GEORGE TOWN: The Unesco listing of the Penang Hill Biosphere Reserve could become a reality this year.
The application to have Penang Hill and its surrounding areas listed as a Unesco biosphere reserve was submitted on Sept 29 last year, said Penang Hill Corporation (PHC) general manager Datuk Cheok Lay Leng.
This came about after four years of meticulous research and a tedious submission process, he said.
“The assessment of the application is said to take about one year. They usually meet in the first half of the year.
“We are keeping tabs on the progress, ” he said.
He said the application came under Unesco’s Programme on Man and the Biosphere (MAB).
According to Unesco, biosphere reserves are areas of terrestrial, marine and coastal ecosystems or a combination thereof which are internationally recognised within the MAB framework.
MAB is an inter-governmental scientific programme that aims to promote innovative approaches to reconcile the conservation of biodiversity with its sustainable use.
Cheok said the significance of biosphere reserve would be larger than its contribution to tourism.
“It is important from the education and tourism standpoint.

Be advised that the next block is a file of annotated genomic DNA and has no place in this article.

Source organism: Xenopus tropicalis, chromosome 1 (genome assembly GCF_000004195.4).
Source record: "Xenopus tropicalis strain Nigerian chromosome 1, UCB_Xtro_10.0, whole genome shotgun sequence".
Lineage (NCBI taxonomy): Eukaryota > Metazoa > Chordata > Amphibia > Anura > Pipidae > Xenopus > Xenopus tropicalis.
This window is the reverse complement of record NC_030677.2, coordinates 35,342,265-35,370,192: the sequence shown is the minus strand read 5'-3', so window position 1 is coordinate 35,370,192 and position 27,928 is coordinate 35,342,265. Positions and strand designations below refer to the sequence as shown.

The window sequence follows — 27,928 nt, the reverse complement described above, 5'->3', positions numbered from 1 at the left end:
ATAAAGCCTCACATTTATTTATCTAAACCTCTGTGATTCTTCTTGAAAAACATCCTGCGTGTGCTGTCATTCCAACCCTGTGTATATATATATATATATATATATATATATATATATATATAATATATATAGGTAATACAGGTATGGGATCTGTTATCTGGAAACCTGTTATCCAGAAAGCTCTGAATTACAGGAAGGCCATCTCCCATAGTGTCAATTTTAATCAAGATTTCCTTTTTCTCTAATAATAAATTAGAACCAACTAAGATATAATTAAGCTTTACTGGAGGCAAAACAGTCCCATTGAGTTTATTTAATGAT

“Awareness of the biodiversity of the hills in Penang is important as there is research that can be carried out here and new species to be discovered.
“Penang Hill is an ideal place for research activities. We have good universities on the island which we should leverage.
“With this recognition, more people will understand biodiversity, which will create awareness of the importance of conservation and preservation.
“We are committed to the preservation of nature and the heritage of Penang Hill through conservation education, ecotourism and green practices for future generations, ” he said.
The proposed Unesco biosphere reserve will encompass 20% of Penang island, equivalent to 12,481ha.
Penang Tourist Guides Association vice-president Clement Liang said since the state has its Unesco heritage recognition, it is time to have Penang’s nature reserves recognised.
“The next step should be putting our nature and forests on the world map.
“We have a beautiful tropical forest and it needs to be preserved, ” he said.
Liang said the state should also look into the cemeteries here.
“We have many historically significant cemeteries like the Penang Jewish Cemetery (Armenian and Iranian Jewish) in Jalan Zainal Abidin and the Japanese cemetery in Jalan P. Ramlee.
“It would be great if our cemeteries were recognised for their heritage.
“The ones at the Unesco site are preserved and recognised, but there are also others.
“It is part of our history, ” he said.
On the dying trades in Penang, Liang noted that the community must be encouraged to take over and learn these skills.
Penang’s last joss stick maker Lee Beng Chuan died last month at the age of 93.
His son, however, has learnt the art and has vowed to keep it alive.